Carbohydrates are a large group of compounds whose primary function is as an energy source. They are composed of carbon, hydrogen and oxygen. The ratio of hydrogen to oxygen is usually 2:1.
The simplest forms are the monosaccharide sugars of which glucose holds prime importance. Two monosaccharides may join to form a disaccharide; the polymeric combination of many monosaccharides gives rise to the polysaccharides. Glycogen is an important energy storage compound in animals. Cellulose is a component of dietary fibre. Both are polysaccharides.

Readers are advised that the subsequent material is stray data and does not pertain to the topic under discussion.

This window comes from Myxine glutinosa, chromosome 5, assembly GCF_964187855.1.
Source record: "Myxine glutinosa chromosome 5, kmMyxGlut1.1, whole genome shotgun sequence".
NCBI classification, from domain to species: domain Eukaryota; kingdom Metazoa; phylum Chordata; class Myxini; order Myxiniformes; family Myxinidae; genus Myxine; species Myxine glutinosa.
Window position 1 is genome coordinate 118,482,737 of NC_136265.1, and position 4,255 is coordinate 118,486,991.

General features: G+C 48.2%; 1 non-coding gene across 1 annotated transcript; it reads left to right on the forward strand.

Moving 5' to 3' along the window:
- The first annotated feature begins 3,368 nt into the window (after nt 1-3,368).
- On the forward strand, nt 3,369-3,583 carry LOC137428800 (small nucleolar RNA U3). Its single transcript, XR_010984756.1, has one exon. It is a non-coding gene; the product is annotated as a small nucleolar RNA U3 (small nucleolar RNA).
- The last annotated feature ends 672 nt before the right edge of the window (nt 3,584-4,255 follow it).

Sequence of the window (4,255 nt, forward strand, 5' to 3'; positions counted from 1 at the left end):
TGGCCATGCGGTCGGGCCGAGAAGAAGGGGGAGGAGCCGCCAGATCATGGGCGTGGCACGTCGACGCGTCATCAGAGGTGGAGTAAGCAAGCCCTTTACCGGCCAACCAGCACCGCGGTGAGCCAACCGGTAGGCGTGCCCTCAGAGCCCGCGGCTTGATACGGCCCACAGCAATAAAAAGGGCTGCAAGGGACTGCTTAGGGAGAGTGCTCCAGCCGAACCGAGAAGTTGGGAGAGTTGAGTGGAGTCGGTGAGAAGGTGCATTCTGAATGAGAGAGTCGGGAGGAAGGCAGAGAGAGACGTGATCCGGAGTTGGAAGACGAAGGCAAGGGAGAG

Glycoproteins, the combination of protein and carbohydrate, are vital for immune and plasma membrane functions. Tissue plasminogen activator is a glycoprotein.
A typical developed world adult diet contains approximately 250-500 g/day of carbohydrate constituting:
- 180-300 g/day of starch, glycogen or cellulose
- 80-150 g/day of sucrose
- 20-50 g/day of lactose
- 10-30 g/day of fructose and glucose
Pathology may affect any stage of carbohydrate metabolism from digestion e.g. lactose intolerance, to storage e.g. glycogen storage diseases.